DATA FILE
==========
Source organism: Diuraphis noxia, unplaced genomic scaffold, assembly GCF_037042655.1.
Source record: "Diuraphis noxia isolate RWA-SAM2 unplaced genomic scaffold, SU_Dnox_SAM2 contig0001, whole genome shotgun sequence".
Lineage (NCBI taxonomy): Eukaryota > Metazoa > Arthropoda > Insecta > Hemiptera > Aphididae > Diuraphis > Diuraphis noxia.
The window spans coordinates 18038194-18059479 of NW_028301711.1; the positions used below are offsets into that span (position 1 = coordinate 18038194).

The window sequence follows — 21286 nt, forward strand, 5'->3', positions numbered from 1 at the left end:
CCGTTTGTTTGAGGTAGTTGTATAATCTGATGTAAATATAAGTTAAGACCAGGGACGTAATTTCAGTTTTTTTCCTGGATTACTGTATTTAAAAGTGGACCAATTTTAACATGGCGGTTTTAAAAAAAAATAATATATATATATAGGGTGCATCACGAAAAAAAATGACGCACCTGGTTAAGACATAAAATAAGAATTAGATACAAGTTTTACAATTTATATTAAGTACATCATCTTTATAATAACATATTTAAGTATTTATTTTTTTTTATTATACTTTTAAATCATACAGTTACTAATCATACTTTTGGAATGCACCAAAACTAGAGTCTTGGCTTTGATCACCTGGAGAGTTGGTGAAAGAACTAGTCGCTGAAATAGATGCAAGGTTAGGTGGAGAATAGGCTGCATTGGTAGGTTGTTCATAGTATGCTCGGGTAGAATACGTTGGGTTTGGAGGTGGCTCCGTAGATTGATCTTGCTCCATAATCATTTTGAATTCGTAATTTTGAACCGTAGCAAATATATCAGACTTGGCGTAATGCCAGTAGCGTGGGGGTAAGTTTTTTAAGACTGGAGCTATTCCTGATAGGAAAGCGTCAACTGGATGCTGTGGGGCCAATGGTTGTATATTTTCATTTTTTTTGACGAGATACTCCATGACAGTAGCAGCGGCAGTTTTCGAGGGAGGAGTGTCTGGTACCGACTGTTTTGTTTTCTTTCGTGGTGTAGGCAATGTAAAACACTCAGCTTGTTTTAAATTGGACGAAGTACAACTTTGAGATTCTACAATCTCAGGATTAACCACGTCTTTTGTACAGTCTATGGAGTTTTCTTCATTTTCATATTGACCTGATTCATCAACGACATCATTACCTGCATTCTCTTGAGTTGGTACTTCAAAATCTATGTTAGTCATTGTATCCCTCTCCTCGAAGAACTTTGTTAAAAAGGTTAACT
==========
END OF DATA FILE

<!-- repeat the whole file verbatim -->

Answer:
Source organism: Diuraphis noxia, unplaced genomic scaffold, assembly GCF_037042655.1.
Source record: "Diuraphis noxia isolate RWA-SAM2 unplaced genomic scaffold, SU_Dnox_SAM2 contig0001, whole genome shotgun sequence".
Lineage (NCBI taxonomy): Eukaryota > Metazoa > Arthropoda > Insecta > Hemiptera > Aphididae > Diuraphis > Diuraphis noxia.
The window spans coordinates 18038194-18059479 of NW_028301711.1; the positions used below are offsets into that span (position 1 = coordinate 18038194).

The window sequence follows — 21286 nt, forward strand, 5'->3', positions numbered from 1 at the left end:
CCGTTTGTTTGAGGTAGTTGTATAATCTGATGTAAATATAAGTTAAGACCAGGGACGTAATTTCAGTTTTTTTCCTGGATTACTGTATTTAAAAGTGGACCAATTTTAACATGGCGGTTTTAAAAAAAAATAATATATATATATAGGGTGCATCACGAAAAAAAATGACGCACCTGGTTAAGACATAAAATAAGAATTAGATACAAGTTTTACAATTTATATTAAGTACATCATCTTTATAATAACATATTTAAGTATTTATTTTTTTTTATTATACTTTTAAATCATACAGTTACTAATCATACTTTTGGAATGCACCAAAACTAGAGTCTTGGCTTTGATCACCTGGAGAGTTGGTGAAAGAACTAGTCGCTGAAATAGATGCAAGGTTAGGTGGAGAATAGGCTGCATTGGTAGGTTGTTCATAGTATGCTCGGGTAGAATACGTTGGGTTTGGAGGTGGCTCCGTAGATTGATCTTGCTCCATAATCATTTTGAATTCGTAATTTTGAACCGTAGCAAATATATCAGACTTGGCGTAATGCCAGTAGCGTGGGGGTAAGTTTTTTAAGACTGGAGCTATTCCTGATAGGAAAGCGTCAACTGGATGCTGTGGGGCCAATGGTTGTATATTTTCATTTTTTTTGACGAGATACTCCATGACAGTAGCAGCGGCAGTTTTCGAGGGAGGAGTGTCTGGTACCGACTGTTTTGTTTTCTTTCGTGGTGTAGGCAATGTAAAACACTCAGCTTGTTTTAAATTGGACGAAGTACAACTTTGAGATTCTACAATCTCAGGATTAACCACGTCTTTTGTACAGTCTATGGAGTTTTCTTCATTTTCATATTGACCTGATTCATCAACGACATCATTACCTGCATTCTCTTGAGTTGGTACTTCAAAATCTATGTTAGTCATTGTATCCCTCTCCTCGAAGAACTTTGTTAAAAAGGTTAACT